Posted by: Donald from Hawaii on April 29, 2006 at 3:19 PM | PERMALINK

The grown-ups are trying to continue Iraq's ascent to a liberal democracy

It's hard to beat really good satire. Thanks!

Posted by: craigie on April 29, 2006 at 3:25 PM | PERMALINK

Does anyone have any good ideas to stop the genocide? The usual international intervention so far has been ineffectual.
--Should the US send in some of our spare ground troops from Iraq?
--Pressure the United Nations to send in troops?
--Perhaps we should open America's borders and offer asylum to 2 million people who have been displaced?
--Perhaps we should buy off the killers, offer $300 per head, annually--what's $.6 Billion to the US?
--Send in squadrons of mothers to shout, at the first sign of trouble, "stop that right now! I mean it!" ??

I don't mean to be cynical. What is happening in Darfur is wrenching. All humane impulses want to do something, but, beyond sending relief aid, I don't know what we can do.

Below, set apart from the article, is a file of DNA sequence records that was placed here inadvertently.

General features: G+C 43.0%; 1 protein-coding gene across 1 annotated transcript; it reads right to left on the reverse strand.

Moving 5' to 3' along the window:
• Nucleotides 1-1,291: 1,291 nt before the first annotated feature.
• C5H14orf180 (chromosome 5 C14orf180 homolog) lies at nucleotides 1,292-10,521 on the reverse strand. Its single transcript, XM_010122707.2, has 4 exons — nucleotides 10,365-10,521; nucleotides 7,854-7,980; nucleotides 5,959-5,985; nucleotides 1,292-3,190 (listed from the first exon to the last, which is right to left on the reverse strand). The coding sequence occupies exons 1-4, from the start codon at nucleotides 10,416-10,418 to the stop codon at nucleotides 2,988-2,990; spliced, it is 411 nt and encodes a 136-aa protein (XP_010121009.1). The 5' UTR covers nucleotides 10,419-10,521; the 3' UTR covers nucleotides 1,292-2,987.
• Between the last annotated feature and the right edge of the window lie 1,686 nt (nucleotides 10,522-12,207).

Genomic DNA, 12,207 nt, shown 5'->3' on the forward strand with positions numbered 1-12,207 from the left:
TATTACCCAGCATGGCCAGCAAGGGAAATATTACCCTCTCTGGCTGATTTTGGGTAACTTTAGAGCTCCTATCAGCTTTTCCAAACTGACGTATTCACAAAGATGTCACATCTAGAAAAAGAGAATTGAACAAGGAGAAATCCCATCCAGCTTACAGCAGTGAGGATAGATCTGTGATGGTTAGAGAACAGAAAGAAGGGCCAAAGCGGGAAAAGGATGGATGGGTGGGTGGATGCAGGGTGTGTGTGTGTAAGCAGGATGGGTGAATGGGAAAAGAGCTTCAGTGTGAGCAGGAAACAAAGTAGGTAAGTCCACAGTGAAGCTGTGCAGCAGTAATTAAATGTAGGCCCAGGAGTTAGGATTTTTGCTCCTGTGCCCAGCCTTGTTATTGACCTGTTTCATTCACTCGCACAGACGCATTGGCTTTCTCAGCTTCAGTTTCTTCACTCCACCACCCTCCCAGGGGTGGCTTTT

Posted by: PTate in MN on April 29, 2006 at 3:36 PM | PERMALINK

I don't mean to be cynical. What is happening in Darfur is wrenching. All humane impulses want to do something, but, beyond sending relief aid, I don't know what we can do.

I'm sure France will come up with a diplomatic solution.

LOL!

Posted by: Al on April 29, 2006 at 3:42 PM | PERMALINK

The rally in DC doesn't have approval from the UN. Why are the protestors acting without international legitimacy?

Posted by: Al on April 29, 2006 at 3:53 PM | PERMALINK

Kevin, do you have a definition of "massive" ?

Posted by: Frequency Kenneth on April 29, 2006 at 4:57 PM | PERMALINK

Yes, Al, what could be more hilarious than genocide?

Meanwhile, back to the grownups, did anyone else lose their Wheaties when they saw this leading off today's Times?

'Abuse Concerns Stymie Releases From Guantnamo"
By TIM GOLDEN 3:08 PM ET

which turns out to be about this: